Tr. at 25-28.

Within days, the State charged Boyle with class A felony burglary, class A felony criminal deviate conduct, class A felony attempted rape, class B felony criminal confinement, and class C felony battery. At a January 23, 1995 change of plea hearing,1 Boyle requested leave to plead guilty to the three class A felonies pursuant to a plea agreement. App. at 18, 99. According to the case chronology entry for that date, "[Boyle was] advised of rights and potential penalties. Factual basis submitted. [Boyle] agrees and Court finds that factual basis exists for plea. Court finds [Boyle] understands rights and knowingly and voluntarily waives rights. Plea accepted." Id. at 18-19. As per the plea agreement, the State dismissed the charges of class B felony criminal confinement and class C felony battery. Id. at 99. The plea agreement further provided: "the court is free to determine the sentence but the original executed sentence shall be no more than thirty-five (35) years." Id. at 100. The court entered judgment of conviction, ordered a presentence investigation report, and set the cause for sentencing. Id. at 18-19.

At the March 3, 1995 sentencing hearing, which was attended by Boyle and his counsel, the judge set out the sentence and rationale as follows:

That [Boyle] is 37 years of age and does have minimal prior exposure to the justice system in this state can be considered a mitigating circumstance. I don't know whether a substance abuse, including alcohol, problem — I don't know whether that's mitigating or not. But at least the prior record I will consider mitigating.

That — I don't find that at the time of the offense the return to [L.F.'s] residence — I just don't find that intoxication, regardless of body odor, because

Page 1001

I don't think the two go together — because of the planning that was involved, which is aggravating. He knew where she lived, because he had dropped her off there. And when he showed up again, he had at least taken the trouble to learn where she lived.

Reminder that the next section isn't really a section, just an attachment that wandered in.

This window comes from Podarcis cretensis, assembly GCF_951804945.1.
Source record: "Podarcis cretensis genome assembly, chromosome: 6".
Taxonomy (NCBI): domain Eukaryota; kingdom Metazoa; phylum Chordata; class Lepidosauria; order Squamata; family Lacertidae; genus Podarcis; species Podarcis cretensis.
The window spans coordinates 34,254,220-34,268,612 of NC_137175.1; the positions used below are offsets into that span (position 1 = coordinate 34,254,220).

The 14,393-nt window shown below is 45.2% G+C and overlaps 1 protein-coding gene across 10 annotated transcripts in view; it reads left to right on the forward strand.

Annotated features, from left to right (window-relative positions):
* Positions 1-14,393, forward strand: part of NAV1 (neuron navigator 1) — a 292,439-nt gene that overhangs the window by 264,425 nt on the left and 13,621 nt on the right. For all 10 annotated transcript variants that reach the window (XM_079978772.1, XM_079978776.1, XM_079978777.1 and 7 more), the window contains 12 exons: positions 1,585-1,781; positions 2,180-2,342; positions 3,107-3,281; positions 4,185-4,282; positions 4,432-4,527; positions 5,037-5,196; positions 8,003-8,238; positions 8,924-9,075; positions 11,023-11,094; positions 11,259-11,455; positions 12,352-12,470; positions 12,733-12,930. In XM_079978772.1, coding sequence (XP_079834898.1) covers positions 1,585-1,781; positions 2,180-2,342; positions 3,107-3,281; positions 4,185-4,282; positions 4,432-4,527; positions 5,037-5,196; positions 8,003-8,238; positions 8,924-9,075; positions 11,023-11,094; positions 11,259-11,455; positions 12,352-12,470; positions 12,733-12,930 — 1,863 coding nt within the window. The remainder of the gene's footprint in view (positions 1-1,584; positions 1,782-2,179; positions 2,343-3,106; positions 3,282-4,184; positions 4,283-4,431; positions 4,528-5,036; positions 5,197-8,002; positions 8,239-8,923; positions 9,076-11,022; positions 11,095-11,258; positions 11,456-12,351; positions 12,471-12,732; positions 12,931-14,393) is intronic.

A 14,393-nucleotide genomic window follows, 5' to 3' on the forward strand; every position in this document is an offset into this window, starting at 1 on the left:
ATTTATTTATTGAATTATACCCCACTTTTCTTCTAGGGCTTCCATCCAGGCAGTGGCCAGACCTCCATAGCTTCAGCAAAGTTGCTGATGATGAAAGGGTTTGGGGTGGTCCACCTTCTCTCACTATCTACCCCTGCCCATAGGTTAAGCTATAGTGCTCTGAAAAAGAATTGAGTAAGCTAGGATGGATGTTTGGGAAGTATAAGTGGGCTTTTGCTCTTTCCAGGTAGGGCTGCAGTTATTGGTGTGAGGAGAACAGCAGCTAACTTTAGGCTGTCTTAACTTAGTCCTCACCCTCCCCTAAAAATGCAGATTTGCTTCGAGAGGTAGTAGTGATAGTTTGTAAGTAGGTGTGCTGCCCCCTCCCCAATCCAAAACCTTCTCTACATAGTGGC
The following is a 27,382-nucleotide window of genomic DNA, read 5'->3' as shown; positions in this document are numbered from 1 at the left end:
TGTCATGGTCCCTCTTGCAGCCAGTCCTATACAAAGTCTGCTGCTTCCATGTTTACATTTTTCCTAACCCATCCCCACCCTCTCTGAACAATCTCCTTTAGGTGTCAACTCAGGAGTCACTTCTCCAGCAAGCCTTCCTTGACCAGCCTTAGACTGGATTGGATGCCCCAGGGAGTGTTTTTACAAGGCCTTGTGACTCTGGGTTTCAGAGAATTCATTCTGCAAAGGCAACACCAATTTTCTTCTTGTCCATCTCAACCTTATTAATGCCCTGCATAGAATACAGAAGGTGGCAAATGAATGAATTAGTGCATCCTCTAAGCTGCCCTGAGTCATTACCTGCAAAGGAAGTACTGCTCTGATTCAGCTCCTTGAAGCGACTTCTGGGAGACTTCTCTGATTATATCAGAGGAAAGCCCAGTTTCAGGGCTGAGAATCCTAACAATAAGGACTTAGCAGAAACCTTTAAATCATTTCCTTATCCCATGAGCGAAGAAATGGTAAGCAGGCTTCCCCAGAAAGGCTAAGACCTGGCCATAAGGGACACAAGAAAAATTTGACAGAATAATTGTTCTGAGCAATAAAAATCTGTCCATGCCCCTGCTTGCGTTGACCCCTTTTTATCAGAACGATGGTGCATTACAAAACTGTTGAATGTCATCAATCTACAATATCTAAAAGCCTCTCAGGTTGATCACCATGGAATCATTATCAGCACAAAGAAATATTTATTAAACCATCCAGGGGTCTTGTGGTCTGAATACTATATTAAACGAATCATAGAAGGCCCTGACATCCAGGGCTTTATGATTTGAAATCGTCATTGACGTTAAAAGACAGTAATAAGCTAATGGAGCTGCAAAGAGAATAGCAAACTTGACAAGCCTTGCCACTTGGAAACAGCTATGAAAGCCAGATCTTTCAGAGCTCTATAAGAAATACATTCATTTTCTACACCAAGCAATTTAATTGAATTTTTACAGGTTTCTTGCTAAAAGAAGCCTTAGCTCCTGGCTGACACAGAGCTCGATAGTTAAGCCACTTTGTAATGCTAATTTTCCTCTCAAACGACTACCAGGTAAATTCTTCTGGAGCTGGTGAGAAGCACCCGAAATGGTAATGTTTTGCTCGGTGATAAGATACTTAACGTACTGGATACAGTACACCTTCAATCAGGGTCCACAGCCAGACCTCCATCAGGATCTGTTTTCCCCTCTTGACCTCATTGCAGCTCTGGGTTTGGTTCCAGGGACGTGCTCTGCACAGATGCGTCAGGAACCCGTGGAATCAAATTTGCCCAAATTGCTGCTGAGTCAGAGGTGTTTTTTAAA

I think we had an unscrewed light bulb outside. Got panty hose, mask on, changed shirt. [L.F.] knew what kind of a shirt the man who took her home had on, so this man has on a different shirt. All that shows planning.

Words not in the statute anymore for any crime, but we used to call that "premeditation." This wasn't a sudden thing. This was a planned thing, and obviously, that's — that is aggravating.

And, of course, we do have the tying of the hands. I can't remember. I thought I had notes on the hands being tied — concerning what was used to tie the hands. I'm basically going back to the suppression hearing, and I can't find it.

The use of the knife is sufficient to get to the — get to the A. And the injuries didn't have to follow. The beating, the concussion, the broken teeth didn't have to happen. And the fact that they did happen, that is aggravating.

I find, therefore, that the aggravating circumstances outweigh the mitigating circumstances.

The sentence as to each count is exactly the same, that is: 45 years on each count, 35 years executed, 10 suspended, 3 probation. Because of the minimum charges for the three Class A Felonies, can't be suspended below the minimum. The sentences have to run concurrently, as I — as I see it.

I'll recommend to the Indiana Department of Correction, [Boyle], that you receive substance abuse treatment and sex offender treatment. While you're on that three years' probation, must continue with any substance abuse treatment and sex offender treatment that is indicated. You must undergo random urinalysis.

Costs are $113. . . . .

The anguish that you've created that night, [Boyle], is very disturbing to not only [L.F.], but it's disturbing to anybody that hears [L.F.] talk about it, which I've done now twice, today and, of course, on the 19th, when we did the suppression hearing.

There's no excuse for the black eyes, the concussion, the bruises, the broken teeth. And the main aggravating circumstance, even more than that is, that the planning, the premeditation that went in.

Tr. at 60-62; App. at 20.

On August 13, 1997, Boyle filed a pro se petition for post-conviction relief. App. at 128-32. On December 10, 2003, Boyle filed an amended pro se petition for post-conviction relief. Id. at 26, 180-204. The following day, the court set a date for the "matter for PCR hearing." Id. at 26. On December 23, 2003, the State filed its response. Id. at 26, 205-06. On March 15, 2004, Boyle filed a petition requesting pauper counsel. Id. at 27. The next day, the court issued an order appointing the State Public Defender. Id. On March 31, 2004, the State Public Defender entered an appearance.